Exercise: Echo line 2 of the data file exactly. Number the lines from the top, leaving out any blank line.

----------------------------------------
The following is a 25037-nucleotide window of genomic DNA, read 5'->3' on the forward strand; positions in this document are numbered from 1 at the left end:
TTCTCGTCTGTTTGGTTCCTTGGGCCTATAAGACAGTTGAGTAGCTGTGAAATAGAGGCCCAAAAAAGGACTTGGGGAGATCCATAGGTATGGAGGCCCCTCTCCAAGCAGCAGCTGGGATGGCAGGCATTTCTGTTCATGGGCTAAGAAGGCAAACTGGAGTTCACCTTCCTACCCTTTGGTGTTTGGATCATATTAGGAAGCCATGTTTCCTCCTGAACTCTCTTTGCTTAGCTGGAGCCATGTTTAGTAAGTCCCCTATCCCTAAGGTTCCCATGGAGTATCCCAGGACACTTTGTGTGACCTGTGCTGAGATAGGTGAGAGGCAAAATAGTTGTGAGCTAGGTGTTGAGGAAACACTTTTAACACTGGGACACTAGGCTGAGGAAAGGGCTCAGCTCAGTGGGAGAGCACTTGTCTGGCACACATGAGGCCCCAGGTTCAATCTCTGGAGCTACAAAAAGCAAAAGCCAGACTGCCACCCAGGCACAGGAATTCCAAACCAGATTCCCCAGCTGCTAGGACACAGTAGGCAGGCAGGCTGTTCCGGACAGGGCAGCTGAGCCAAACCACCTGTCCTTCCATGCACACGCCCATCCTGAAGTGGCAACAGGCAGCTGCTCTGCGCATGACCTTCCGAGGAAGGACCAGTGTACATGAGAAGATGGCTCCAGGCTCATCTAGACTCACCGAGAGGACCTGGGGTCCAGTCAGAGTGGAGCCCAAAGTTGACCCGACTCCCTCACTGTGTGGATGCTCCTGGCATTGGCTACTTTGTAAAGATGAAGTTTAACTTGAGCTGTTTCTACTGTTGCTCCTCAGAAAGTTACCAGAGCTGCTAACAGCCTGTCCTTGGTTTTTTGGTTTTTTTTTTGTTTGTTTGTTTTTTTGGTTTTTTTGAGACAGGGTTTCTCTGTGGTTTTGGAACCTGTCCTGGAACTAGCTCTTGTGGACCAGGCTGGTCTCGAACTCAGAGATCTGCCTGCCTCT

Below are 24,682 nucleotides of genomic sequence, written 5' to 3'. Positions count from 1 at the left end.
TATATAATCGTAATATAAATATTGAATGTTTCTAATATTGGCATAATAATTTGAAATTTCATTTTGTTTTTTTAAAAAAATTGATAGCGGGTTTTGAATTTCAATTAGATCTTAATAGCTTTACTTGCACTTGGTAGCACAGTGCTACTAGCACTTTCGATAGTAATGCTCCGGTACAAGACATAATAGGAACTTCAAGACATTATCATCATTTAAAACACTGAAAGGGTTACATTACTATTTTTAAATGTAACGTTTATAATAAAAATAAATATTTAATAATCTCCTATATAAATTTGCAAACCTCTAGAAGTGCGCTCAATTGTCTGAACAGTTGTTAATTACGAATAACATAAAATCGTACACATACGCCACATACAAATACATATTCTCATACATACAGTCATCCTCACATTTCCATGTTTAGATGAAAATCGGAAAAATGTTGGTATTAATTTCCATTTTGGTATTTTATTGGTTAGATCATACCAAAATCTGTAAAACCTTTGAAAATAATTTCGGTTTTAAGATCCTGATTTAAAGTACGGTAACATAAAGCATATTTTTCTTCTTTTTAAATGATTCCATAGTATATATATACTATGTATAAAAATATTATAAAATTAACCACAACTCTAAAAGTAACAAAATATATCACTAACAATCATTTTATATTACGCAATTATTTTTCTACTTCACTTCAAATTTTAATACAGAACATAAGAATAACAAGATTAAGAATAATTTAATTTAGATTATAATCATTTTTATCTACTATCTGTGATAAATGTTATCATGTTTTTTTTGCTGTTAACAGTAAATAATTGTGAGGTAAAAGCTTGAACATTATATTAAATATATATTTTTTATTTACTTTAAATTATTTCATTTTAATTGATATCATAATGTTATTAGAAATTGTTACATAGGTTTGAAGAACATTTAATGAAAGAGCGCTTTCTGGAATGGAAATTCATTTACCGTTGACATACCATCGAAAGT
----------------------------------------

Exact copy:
TTCTCGTCTGTTTGGTTCCTTGGGCCTATAAGACAGTTGAGTAGCTGTGAAATAGAGGCCCAAAAAAGGACTTGGGGAGATCCATAGGTATGGAGGCCCCTCTCCAAGCAGCAGCTGGGATGGCAGGCATTTCTGTTCATGGGCTAAGAAGGCAAACTGGAGTTCACCTTCCTACCCTTTGGTGTTTGGATCATATTAGGAAGCCATGTTTCCTCCTGAACTCTCTTTGCTTAGCTGGAGCCATGTTTAGTAAGTCCCCTATCCCTAAGGTTCCCATGGAGTATCCCAGGACACTTTGTGTGACCTGTGCTGAGATAGGTGAGAGGCAAAATAGTTGTGAGCTAGGTGTTGAGGAAACACTTTTAACACTGGGACACTAGGCTGAGGAAAGGGCTCAGCTCAGTGGGAGAGCACTTGTCTGGCACACATGAGGCCCCAGGTTCAATCTCTGGAGCTACAAAAAGCAAAAGCCAGACTGCCACCCAGGCACAGGAATTCCAAACCAGATTCCCCAGCTGCTAGGACACAGTAGGCAGGCAGGCTGTTCCGGACAGGGCAGCTGAGCCAAACCACCTGTCCTTCCATGCACACGCCCATCCTGAAGTGGCAACAGGCAGCTGCTCTGCGCATGACCTTCCGAGGAAGGACCAGTGTACATGAGAAGATGGCTCCAGGCTCATCTAGACTCACCGAGAGGACCTGGGGTCCAGTCAGAGTGGAGCCCAAAGTTGACCCGACTCCCTCACTGTGTGGATGCTCCTGGCATTGGCTACTTTGTAAAGATGAAGTTTAACTTGAGCTGTTTCTACTGTTGCTCCTCAGAAAGTTACCAGAGCTGCTAACAGCCTGTCCTTGGTTTTTTGGTTTTTTTTTTGTTTGTTTGTTTTTTTGGTTTTTTTGAGACAGGGTTTCTCTGTGGTTTTGGAACCTGTCCTGGAACTAGCTCTTGTGGACCAGGCTGGTCTCGAACTCAGAGATCTGCCTGCCTCT